icon bookmark-bicon bookmarkicon cameraicon checkicon chevron downicon chevron lefticon chevron righticon chevron upicon closeicon v-compressicon downloadicon editicon v-expandicon fbicon fileicon filtericon flag ruicon full chevron downicon full chevron lefticon full chevron righticon full chevron upicon gpicon insicon mailicon moveicon-musicicon mutedicon nomutedicon okicon v-pauseicon v-playicon searchicon shareicon sign inicon sign upicon stepbackicon stepforicon swipe downicon tagicon tagsicon tgicon trashicon twicon vkicon yticon wticon fm
13 Feb, 2022 00:42

Giant Ukrainian US lobbying campaign revealed

An “extraordinary” movement was mounted to win the support of US politicians, pundits, and media, a new report claims
Giant Ukrainian US lobbying campaign revealed

Ukrainian lobbyists contacted US congressional offices, think tanks, and media figures over 10,000 times last year, according to an analysis of Foreign Agents Registration Act (FARA) filings reported by the Quincy Institute for Responsible Statecraft on Friday.  

The Quincy report pointed to the “extraordinary” scale of Ukraine’s lobbying campaign, noting that the lobbying efforts of Saudi Arabia – known as one of the largest foreign lobbies in Washington DC – pales in comparison.

According to the report, most of Kiev’s persuasive efforts focused on members of Congress, who were deluged with over 8,000 contacts – emails, phone calls, and meetings – in an effort to convince them of the need to block the Nord Stream 2 pipeline, among other issues.

The Ukrainian Federation of Employers of the Oil and Gas Industry (UFEOGI), the country’s largest energy trade group, would reportedly cite Ukraine’s PM, arguing that the pipeline was “no less an existential threat” to Ukraine’s “security and democracy” than “Russian troops on the border.” The pipeline, which is completed but still has to receive the green light from German regulators, would allow Russia to export gas directly to Europe without having to pay Kiev billions for the transfer of gas.

UFEOGI lobbyists apparently centered their efforts on Senator Ted Cruz (R-Texas), who took just several days to channel the Ukrainian PM on social media. In his own message, Cruz likewise referred to the Russian pipeline as an “existential threat.”

The trade group also sought to reach out to senators who had previously backed legislation to thwart the completion of the pipeline, including several members of the Foreign Relations Committee with a history of anti-Russian votes. Cruz, Tom Cotton (R-Arkansas), John Barrasso (R-Wyoming), Ron Johnson (R-Wisconsin), and Jeanne Shaheen (D-New Hampshire) were all contacted at least 100 times last year, with some of these contacts resulting in their staffers meeting directly with Ukrainian energy lobbyists, the report claims.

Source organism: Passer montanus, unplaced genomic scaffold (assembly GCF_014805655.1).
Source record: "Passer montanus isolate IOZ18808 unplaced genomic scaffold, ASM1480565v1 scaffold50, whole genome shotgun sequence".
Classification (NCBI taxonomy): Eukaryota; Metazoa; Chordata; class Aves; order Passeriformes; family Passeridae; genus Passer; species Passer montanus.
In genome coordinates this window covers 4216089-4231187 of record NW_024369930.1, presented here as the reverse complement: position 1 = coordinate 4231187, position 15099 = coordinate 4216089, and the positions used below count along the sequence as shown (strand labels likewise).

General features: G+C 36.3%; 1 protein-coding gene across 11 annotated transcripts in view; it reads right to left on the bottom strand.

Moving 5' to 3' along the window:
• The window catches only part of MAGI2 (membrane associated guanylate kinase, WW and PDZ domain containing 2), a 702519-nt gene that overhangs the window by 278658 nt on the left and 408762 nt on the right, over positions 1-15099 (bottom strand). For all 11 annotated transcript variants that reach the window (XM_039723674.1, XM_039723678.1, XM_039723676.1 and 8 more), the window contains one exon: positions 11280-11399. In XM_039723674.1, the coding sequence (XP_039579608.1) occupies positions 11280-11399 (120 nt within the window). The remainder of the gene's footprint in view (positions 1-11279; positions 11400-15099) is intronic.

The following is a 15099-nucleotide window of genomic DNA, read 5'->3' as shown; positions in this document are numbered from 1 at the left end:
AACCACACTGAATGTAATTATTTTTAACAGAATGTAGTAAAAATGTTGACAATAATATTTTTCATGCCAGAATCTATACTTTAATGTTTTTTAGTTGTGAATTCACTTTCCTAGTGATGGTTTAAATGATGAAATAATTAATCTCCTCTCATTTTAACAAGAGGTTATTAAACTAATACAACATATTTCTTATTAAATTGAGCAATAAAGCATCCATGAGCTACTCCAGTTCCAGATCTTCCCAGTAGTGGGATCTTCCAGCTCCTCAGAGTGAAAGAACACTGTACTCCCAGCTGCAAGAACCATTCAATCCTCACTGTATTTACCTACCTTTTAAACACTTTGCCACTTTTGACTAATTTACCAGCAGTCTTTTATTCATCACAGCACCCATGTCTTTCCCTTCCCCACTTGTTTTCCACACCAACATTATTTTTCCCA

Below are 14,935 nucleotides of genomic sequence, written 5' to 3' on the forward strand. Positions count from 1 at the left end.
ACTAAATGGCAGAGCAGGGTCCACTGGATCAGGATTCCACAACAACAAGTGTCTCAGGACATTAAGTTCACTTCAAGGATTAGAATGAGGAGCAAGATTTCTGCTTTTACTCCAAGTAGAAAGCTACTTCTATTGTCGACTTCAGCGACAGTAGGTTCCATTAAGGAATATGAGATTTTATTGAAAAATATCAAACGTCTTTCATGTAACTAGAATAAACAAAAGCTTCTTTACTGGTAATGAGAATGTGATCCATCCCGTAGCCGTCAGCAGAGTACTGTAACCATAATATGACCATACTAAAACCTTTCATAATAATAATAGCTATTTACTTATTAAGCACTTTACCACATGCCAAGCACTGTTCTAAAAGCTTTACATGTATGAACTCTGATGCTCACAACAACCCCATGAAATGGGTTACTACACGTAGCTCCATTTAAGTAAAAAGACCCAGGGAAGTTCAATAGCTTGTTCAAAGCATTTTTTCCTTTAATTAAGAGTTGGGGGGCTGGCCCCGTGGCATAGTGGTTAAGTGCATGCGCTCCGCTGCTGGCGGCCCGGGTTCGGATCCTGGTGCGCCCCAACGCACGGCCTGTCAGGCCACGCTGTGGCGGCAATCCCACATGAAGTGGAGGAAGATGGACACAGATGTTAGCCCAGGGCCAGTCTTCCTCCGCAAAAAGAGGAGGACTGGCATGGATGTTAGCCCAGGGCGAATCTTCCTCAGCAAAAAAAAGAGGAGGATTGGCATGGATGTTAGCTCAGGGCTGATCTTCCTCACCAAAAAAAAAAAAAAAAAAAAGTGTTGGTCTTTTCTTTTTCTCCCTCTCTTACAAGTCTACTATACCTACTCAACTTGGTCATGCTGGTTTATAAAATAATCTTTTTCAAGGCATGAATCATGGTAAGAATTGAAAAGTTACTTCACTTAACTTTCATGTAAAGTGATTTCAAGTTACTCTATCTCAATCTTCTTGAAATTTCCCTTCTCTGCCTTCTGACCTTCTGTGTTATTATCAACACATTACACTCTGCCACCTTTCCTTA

The bill proposed by Cruz would have imposed bans on doing business with US companies for those involved with the Nord Stream 2 project, in addition to travel restrictions and asset freezes. It failed to pass, however.

A separate legislative proposal, put forth by Senator Bob Menendez (D-New Jersey) and dubbed “the mother of all sanctions,” would punish senior Russian officials and banks in the event of an invasion of Ukraine. The Quincy report noted that one of Menendez’s former staffers, Brittany Beaulieu, now represents UFEOGI, as well as the ‘Civil Movement for a Just Ukraine’.

Apart from the US lawmakers, Ukrainian lobbyists also reportedly courted pro-NATO think tank the Atlantic Council, contacting it hundreds of times. The report noted that one of the richest men in Ukraine, Victor Pinchuk, is also one of the Atlantic Council’s international advisers, while his foundation is a major contributor to the think tank. 

Ukrainian lobbyists also targeted the Heritage Foundation, which has been advocating selling more US weapons to Ukraine and ramping up US financial assistance to Kiev. The lobbyists reached out 180 times to high-ranking figures in the organization, including its VP, throughout 2021, according to the report.

The lobbyists also did not overlook the US media, contacting the Wall Street Journal’s newsroom at least 147 times last year, the report said, citing Quincy’s analysis of the interactions.

Russia has repeatedly denied plans to invade its neighbor, dismissing reports to the contrary as fake news. US media outlets, nevertheless, have attempted to predict the outbreak of hostilities down to the very day, citing anonymous government sources. Numerous US officials have argued that the invasion was looming, with National Security Advisor Jake Sullivan saying on Friday that it could begin “any time.”

On Saturday, however, Ukrainian President Volodymyr Zelensky called on the Americans to share the evidence they supposedly have of Russia’s intentions after having previously warned that reports of an imminent war risk destabilizing his country.